TV ReviewsInhumans Season 1 Review

Keith NoakesNovember 19, 2017

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Inhumans was supposed to be a theatrical film but plans for that have since been scrapped and we were given an 8 episode series instead. For those who don’t know. Inhumans are super-powered humans who’ve gained their powers through what is known as terrigenesis. They were first introduced two seasons of Agents of Shield. The season started off with plenty of fanfare as it was the first television program to ever premiere on IMAX screens.

Unfortunately, the IMAX experiment proved to be a failure with both critics and audiences with its 2 week limited run ending ahead of schedule. This wasn’t unwarranted, however, as the 2 episode premiere was simply terrible in every regard. The writing and direction were atrocious, the acting was wooden, and the special effects and production values were mediocre at best which just looked worse when exposed by IMAX during the first two episodes. Unsurprisingly, nothing improved from there.

The Inhumans lived a mostly sheltered in the hidden city of Attilan, on the Moon. They were ruled by King Black Bolt (Anson Mount) and his wife Medusa (Serinda Swan). When Triton (Mike Moh) was sent to Earth to help any emergent Inhumans caused by the worldwide Terrigen contamination of Earth’s water supply was apparently killed, Black Bolt’s brother Maximus (Iwan Rheon) uses the event as a cause to stage a coup, taking over Attilan and planning their return to Earth. The coup displaced the rest of the Royal family throughout Hawaii.

The first couple of episodes focused on the Royal family trying to find each other, with each running into different humans along the way, so they can take back Attilan from Maximus. Over time, they learned that humans weren’t so bad after all. Meanwhile, Maximus was trying to undo everything that Black Bolt and Medusa did out of jealousy for not being king. The problem was that it was difficult to care about any of them as they were all paper thin. Perhaps that’s a byproduct of a short season but they still could’ve been handled differently. We did get flashbacks, however, it didn’t really matter all that much. Being Inhumans, they all had powers but they didn’t matter as they were all very lame, not just because of the mediocre special effects, they were just very lame.

There were some human characters including one that appeared in the TV version of the premiere which was a woman named Louise (Ellen Woglom) who worked at a private aerospace company as their space and lunar expert. One day she noticed a hoof on the moon left by a member of the Royal family named Gorgon (Eme Ikwuakor). Spurred by her curiosity, she set out to investigate what she saw and eventually stumbles onto the Royal family in Hawaii. She basically provided a human perspective and when contrast with the Inhumans occasionally provided a comic relief, however, most of it wasn’t funny as it came off as forced.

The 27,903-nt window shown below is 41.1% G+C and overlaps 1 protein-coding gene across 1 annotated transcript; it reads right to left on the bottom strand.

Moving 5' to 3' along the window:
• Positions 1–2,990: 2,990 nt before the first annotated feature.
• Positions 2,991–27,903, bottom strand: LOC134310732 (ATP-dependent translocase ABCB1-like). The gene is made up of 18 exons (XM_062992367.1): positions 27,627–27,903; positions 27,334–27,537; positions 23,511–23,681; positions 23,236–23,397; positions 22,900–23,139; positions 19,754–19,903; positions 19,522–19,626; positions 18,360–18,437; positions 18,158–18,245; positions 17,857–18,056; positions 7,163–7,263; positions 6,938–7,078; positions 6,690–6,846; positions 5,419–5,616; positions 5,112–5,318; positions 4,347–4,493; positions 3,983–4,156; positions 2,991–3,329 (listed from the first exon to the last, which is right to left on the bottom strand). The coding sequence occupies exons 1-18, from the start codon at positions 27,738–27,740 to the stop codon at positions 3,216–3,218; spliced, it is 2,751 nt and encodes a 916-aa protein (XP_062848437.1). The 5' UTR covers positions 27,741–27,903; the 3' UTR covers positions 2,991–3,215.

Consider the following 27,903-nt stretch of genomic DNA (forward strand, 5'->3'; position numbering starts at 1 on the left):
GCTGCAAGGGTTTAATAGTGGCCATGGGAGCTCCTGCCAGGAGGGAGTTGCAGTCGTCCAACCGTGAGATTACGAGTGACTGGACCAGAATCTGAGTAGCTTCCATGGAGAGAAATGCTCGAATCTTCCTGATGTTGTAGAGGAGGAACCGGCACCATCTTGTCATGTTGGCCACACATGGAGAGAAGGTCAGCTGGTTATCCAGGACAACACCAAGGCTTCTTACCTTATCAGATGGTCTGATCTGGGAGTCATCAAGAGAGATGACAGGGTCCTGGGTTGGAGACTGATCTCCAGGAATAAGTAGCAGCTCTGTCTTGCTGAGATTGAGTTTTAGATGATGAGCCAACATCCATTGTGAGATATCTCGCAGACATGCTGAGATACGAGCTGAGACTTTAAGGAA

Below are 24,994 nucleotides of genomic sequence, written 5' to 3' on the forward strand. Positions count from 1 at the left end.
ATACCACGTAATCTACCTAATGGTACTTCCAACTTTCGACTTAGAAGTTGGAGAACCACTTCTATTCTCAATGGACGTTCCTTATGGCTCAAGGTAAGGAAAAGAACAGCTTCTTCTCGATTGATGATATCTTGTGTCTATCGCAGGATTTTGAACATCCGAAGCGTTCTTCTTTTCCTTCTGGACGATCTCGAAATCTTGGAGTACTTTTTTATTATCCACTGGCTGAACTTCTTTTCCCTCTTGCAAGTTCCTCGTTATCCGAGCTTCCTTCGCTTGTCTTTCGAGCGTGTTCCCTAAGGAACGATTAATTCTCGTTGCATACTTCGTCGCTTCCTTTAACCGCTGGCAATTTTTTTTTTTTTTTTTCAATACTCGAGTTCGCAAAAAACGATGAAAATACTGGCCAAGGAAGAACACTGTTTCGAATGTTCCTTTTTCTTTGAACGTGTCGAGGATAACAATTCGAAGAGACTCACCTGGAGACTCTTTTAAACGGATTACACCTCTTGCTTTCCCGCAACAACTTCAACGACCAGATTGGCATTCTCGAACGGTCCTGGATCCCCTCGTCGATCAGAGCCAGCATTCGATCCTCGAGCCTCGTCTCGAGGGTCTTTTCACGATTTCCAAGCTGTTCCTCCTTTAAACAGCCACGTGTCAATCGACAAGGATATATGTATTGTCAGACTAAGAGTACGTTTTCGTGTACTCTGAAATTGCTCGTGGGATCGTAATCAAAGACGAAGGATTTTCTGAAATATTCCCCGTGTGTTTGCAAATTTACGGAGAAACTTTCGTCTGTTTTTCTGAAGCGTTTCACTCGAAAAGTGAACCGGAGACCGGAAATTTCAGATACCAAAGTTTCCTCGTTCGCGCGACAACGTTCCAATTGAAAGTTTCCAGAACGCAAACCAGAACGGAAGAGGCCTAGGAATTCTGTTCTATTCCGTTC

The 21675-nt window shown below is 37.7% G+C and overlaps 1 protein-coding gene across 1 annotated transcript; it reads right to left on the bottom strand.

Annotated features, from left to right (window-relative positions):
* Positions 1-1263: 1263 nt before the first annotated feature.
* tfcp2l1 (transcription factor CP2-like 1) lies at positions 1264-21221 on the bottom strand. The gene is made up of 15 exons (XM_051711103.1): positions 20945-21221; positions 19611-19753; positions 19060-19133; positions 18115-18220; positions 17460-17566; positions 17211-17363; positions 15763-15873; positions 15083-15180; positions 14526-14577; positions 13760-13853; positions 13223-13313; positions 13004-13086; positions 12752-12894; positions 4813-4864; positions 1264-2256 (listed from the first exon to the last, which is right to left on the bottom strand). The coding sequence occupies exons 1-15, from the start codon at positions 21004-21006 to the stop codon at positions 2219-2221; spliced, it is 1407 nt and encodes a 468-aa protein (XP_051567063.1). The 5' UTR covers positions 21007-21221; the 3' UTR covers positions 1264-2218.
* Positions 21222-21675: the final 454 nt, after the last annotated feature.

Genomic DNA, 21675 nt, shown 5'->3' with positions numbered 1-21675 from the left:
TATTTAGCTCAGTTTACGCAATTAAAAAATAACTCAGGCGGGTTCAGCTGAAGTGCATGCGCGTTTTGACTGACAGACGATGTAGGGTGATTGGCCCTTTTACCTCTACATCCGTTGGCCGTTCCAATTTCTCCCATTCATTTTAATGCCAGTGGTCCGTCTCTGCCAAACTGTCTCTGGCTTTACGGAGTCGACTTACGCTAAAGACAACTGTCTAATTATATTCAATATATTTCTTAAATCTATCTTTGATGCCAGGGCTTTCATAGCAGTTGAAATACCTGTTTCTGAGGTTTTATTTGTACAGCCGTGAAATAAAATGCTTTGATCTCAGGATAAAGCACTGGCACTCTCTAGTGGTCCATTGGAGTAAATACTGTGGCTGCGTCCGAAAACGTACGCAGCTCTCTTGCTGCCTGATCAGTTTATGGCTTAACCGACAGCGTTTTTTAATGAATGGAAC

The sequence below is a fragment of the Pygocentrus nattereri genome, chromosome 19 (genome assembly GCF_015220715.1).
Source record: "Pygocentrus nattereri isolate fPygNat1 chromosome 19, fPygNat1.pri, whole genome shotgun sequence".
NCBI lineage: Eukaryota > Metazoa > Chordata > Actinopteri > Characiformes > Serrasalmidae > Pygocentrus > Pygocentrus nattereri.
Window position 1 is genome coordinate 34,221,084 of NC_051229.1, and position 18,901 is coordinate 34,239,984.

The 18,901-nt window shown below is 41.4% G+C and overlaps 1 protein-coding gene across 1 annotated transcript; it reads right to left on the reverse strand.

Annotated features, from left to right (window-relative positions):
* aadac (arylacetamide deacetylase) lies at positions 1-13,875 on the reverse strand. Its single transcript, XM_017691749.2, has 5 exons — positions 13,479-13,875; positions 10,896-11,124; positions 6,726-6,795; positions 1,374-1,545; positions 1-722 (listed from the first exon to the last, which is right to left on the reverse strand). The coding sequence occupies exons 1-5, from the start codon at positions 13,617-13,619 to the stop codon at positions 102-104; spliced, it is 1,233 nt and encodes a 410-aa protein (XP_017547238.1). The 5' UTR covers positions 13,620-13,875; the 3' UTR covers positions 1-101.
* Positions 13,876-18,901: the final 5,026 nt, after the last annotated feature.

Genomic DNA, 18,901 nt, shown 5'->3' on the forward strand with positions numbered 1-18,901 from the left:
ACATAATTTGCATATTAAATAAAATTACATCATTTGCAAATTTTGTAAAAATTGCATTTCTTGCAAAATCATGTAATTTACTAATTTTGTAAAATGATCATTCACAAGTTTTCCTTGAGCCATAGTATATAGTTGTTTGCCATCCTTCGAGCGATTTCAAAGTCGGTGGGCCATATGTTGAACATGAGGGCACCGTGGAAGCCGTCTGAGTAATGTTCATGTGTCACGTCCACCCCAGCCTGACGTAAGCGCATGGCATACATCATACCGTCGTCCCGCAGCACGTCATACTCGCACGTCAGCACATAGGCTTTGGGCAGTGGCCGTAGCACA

The first 6.5 episodes looked to set up a final showdown between Black Bolt and Maximus but not even that happened which shouldn’t have come as much of a surprise and was just the last among plenty of disappointments. The Inhumans eventually fled to Earth and what could be a definite ending to what was intended to be a miniseries though it is unlikely that the show will continue past this season.

The acting was not good at all but it wasn’t all the actors’ fault since the writing and directing were both atrocious and they couldn’t quite overcome their characters being lame. Mount was the lead as Black Bolt, a character who couldn’t talk, communicating through sign language. This did not make him the most exciting character to watch as he failed to convey any emotion through his facial expressions or body language. Swan was okay despite appearing to not care. Rheon phoned it in as Maximus while channeling some Ramsay Bolton. Everyone else, including Ken Leung as Karnak and Isabelle Cornish as Crystal, were cringe-worthy.

Overall, this was a disappointing series, from the terrible trailers to the terrible end result. The move from feature film to miniseries should be the indication that there was probably something not right. What had promise was simply let down by its horrendous execution in every aspect from the writing, directing, acting, and production values. If the series were to come back, which it most likely won’t, then it would have to be overhauled from the bottom up for it to have any chance to succeed.

Score: 4/10

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